Photos credits go to Ania Pabis.
Seven ways to lose identity. 2014
For 5 years I have enjoyed walking around Berliner flea markets on Sunday afternoons. These walks are mostly about floating in empty states of mind and searching for nothing in particular except perhaps surprises — a quiet excitement on snow or under a dirty sun. This activity is about submitting thousands of “somethings” to a kind evaluation. The range of items is huge: from rusty forks to forgotten pieces of art. In this context, recognizing an object is an amusing activity made of attraction or indifference; perception in such pleasant circumstances becomes, if you are lucky, a creative game: to “recognise” and “identify” is a gentle form of appropriation and a simple accomplishment.
Most objects cannot escape this process and, in what looks like a lost fight, are bound to reflect back their identity-light. But some of them are stronger, some of them withhold their who-I-am and offer a discrete resistance, they hide their function. Unfortunately, these often end up revealing their cheap or uninteresting nature. In very rare occasions, a complicated set of coincidences concur to enhance my private experience of an object which does not reveals its identity or its function and yet retains the capacity to be simple, mysterious, and the source of a charming tension. Even if I grab it and touch it – still I cannot win this battle, and this for several reasons. I attributed a value to each of such objects because they won and because they deserved it. I tried to buy each one of them and generally got them for a very reasonable price (around 1-5€) – things that lose their identity are affordable. So I can now preserve them as trophies of the underdog.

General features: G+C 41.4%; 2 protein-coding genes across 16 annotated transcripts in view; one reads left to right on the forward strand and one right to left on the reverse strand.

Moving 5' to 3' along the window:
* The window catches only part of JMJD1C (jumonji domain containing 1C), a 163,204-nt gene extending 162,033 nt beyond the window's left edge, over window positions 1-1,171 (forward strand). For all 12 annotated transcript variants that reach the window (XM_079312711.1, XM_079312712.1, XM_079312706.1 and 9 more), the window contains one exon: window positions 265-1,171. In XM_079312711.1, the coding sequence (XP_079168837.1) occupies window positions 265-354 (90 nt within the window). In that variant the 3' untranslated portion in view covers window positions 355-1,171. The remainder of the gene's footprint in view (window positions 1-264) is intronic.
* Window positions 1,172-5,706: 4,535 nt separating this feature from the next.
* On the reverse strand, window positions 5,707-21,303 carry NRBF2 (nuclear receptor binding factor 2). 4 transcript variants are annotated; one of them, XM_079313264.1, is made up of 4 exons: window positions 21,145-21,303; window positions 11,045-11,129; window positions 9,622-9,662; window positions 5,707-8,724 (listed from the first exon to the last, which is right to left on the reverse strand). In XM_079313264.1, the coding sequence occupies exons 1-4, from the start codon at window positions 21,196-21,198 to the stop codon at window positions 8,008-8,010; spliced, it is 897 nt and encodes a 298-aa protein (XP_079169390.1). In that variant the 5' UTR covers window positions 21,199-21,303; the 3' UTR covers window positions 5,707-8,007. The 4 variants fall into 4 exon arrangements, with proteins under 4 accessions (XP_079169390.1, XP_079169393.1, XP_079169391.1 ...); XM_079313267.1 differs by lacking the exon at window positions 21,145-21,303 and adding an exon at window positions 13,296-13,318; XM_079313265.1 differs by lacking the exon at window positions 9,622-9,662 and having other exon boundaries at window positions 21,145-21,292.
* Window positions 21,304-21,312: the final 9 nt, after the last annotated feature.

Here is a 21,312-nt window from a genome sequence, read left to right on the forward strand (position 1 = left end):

Here you can find my collection of seven objects that lost their identity. What happened is that, after research or deeper analysis, some of them finally disclosed their identity – they revealed their names – but still, a special tension between anonymity and identifiability subsists.